Sebastian Catana’s performance as Rigoletto was magnificent and deservedly greeted with a standing ovation at the end. Whether he was poking fun at the Duke’s courtiers, anxiously guarding his daughter, conspiring with Sparafucile or obsessing over Monterone’s curse it was impossible to take your eyes off him when he was on stage. His rich, resonant voice filled the auditorium and his Act II aria in particular was heart breaking. He proved to be a consummate ensemble musician and his duet with Koutcher at the end of Act II was electrifying. Koutcher won the Cardiff Singer of the World Competition in 2015 and having watched her in the various rounds of the competition I thought she would be ideally suited to the role of Gilda. Her transformation from ingénue to tragic heroine was very convincing dramatically and she sang beautifully throughout. ‘Caro nome’ was delivered with mellifluous grace and beauty of tone and increasingly intricate coloratura were exquisitely executed.

Davide Giusti won second prize at last year’s Operalia World Opera Competition where he performed the role of the Duke of Mantua. Giusti’s portrayal of the Duke was suave and calculating and his entreaties to Gilda in Act I almost had an endearing quality. I slightly missed the Devil-may-care attitude that other performers bring to the role but this performance worked well in its own terms.  Giusti does not have a big voice but his intonation was spot on and he produced some beautiful legato singing. I particularly enjoyed his rendition of ‘È il sol dell’anima’ in Act I while Act III’s ‘La donna è mobile’ was a triumph. Taras Berezhansky provided us with a chilling Sparafucile and his powerful voice and dark vocal timbres were ideally suited to the role. Fleur Barron’s Maddalena was a saucy, manipulative creature and she sang with confidence and ease.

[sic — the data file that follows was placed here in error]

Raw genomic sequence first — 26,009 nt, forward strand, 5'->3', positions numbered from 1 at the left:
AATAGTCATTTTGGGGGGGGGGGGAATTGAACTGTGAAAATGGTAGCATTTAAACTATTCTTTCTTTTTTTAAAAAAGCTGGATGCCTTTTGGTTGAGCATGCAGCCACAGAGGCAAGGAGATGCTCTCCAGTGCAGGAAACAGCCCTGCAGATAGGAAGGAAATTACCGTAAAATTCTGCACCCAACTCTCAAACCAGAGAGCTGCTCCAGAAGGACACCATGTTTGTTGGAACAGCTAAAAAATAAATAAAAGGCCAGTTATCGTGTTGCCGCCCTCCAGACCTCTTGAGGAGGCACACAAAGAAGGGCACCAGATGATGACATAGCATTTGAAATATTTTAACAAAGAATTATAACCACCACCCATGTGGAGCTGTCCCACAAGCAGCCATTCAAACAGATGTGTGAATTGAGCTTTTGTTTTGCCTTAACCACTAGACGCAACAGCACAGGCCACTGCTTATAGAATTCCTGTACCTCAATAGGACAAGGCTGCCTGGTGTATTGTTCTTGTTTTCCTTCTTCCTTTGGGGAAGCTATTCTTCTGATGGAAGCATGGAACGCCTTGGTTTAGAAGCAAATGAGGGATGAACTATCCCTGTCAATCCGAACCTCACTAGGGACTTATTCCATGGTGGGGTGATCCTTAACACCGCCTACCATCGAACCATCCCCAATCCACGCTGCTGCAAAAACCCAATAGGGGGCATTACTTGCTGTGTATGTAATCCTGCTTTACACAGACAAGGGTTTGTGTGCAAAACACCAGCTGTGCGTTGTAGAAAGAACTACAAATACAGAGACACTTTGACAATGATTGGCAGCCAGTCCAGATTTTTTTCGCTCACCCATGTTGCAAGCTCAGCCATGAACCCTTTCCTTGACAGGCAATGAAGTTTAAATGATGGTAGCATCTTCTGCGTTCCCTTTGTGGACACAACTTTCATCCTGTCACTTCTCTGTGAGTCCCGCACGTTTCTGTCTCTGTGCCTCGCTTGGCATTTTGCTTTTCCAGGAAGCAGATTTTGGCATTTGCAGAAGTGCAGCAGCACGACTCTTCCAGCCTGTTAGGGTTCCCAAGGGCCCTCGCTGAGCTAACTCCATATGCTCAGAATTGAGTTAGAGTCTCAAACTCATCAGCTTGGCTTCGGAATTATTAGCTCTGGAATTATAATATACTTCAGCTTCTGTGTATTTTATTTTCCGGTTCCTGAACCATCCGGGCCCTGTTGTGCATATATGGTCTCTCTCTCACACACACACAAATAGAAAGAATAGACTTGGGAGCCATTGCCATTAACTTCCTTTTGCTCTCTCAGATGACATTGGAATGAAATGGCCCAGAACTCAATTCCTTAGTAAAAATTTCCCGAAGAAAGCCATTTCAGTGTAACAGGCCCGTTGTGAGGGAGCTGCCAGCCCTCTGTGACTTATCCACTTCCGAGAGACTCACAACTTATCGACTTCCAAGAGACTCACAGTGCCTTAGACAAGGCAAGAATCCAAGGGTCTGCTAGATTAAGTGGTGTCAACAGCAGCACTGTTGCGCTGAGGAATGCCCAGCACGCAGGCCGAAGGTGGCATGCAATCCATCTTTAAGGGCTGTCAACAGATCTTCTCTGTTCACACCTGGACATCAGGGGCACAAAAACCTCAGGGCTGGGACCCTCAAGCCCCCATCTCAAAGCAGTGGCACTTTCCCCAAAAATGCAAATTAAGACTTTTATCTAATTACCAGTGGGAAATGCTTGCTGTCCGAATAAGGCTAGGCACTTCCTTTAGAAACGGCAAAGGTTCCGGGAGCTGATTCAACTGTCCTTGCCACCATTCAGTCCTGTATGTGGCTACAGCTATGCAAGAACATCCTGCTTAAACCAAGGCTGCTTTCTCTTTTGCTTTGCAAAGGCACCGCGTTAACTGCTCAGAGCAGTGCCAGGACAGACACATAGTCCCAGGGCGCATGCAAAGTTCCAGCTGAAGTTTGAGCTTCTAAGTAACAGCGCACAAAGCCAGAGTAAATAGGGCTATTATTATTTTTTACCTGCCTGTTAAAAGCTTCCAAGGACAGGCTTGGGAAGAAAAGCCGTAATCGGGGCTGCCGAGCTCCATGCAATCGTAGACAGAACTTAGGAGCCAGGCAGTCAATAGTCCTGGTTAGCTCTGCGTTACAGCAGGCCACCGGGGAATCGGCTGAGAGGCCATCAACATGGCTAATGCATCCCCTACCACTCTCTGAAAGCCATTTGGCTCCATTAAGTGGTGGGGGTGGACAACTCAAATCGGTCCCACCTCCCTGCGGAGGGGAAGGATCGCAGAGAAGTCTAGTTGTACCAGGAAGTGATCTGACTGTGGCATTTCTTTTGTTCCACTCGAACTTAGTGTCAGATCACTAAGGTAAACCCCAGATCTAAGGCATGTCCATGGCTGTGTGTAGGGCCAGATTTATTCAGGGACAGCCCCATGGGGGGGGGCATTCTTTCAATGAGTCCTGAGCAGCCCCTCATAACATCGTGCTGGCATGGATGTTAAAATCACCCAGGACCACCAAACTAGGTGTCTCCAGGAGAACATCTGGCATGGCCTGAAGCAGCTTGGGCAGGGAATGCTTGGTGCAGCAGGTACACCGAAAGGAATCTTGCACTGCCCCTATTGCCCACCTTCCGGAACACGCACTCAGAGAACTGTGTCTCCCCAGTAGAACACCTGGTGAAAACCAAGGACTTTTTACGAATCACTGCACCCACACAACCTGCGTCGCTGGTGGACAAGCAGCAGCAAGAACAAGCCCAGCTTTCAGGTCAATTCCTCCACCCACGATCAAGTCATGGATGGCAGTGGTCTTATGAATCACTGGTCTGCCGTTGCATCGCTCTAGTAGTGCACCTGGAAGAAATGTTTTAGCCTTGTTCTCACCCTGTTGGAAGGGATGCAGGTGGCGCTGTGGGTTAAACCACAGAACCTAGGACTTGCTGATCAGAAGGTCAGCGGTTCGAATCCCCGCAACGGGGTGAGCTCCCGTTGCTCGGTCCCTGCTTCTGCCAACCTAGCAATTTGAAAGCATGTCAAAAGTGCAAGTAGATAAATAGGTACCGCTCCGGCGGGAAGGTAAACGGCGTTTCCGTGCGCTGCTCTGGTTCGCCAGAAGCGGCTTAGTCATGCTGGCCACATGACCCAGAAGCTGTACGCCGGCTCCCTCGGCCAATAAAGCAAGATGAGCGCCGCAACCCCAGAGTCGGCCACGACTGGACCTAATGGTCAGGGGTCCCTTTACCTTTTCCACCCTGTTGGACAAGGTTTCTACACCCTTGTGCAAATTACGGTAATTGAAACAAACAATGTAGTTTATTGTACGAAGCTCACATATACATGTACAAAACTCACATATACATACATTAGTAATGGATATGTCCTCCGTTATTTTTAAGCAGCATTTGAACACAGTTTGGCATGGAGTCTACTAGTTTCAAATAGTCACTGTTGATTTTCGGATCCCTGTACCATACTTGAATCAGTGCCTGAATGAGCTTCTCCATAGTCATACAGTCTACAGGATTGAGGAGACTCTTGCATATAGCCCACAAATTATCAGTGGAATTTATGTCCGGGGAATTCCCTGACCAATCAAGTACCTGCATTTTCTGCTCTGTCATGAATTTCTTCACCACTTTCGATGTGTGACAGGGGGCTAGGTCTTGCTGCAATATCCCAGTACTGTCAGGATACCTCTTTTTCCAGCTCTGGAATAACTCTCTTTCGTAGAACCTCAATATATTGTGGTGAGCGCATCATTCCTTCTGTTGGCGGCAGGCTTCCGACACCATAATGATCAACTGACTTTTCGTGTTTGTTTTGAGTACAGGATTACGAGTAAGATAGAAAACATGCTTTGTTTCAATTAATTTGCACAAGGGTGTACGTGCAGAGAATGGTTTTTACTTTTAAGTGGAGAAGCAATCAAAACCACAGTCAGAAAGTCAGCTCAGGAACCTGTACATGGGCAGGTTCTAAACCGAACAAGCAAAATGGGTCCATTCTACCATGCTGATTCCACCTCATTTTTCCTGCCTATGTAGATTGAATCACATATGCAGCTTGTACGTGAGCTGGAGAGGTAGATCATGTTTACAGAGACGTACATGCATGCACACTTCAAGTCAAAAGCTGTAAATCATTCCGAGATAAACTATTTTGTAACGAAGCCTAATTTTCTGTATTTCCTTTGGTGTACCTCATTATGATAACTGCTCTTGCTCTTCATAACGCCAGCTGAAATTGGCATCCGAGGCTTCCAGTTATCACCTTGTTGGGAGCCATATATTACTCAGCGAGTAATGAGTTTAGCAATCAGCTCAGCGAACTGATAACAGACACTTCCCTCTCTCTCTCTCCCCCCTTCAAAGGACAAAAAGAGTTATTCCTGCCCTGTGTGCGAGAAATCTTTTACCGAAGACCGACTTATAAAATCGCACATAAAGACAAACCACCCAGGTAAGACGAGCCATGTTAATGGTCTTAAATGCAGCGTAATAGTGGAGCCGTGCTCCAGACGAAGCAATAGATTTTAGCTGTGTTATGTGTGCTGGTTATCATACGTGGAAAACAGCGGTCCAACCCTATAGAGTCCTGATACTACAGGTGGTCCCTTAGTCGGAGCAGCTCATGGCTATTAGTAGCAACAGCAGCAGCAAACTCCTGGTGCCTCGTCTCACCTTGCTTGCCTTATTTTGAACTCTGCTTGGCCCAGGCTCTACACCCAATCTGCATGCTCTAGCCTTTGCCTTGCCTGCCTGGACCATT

There was a wealth of talent from Northern Ireland and the Republic of Ireland in this production including Ben McAteer (Marullo), John Porter (Borsa), Maria McGrann (Countess Ceprano), Ann Jennings (Giovanna), Rebekah Coffey (Page) and Malachy Frame (Usher). All of them acquitted themselves well and I am sure they will move from strength to strength. The Chorus of Northern Ireland Opera also acquitted themselves well and their rendition of ‘Scorrendo uniti’ in Act II received a well-deserved round of applause from the audience.

Gareth Hancock did a superb job ensuring the cast, chorus and orchestra remained on track. The Ulster Orchestra injected the opening prelude with its brass fanfares and ominous drumrolls with dread while the ensuing party music was lively and spirited and full of joie de vivre. Hancock ensured an excellent balance between the singers and instrumentalists throughout and he responded flexibly to the needs of the singers. The Ulster Orchestra produced some vivid tone painting in the party scenes, the surreptitious meetings and in Act III’s storm scene while Hancock’s pacing of the material was first rate.

Overall, this was a superb production from Northern Ireland Opera and bravo to Sebastian Catana for giving us such a wonderful Rigoletto.

Robert Beattie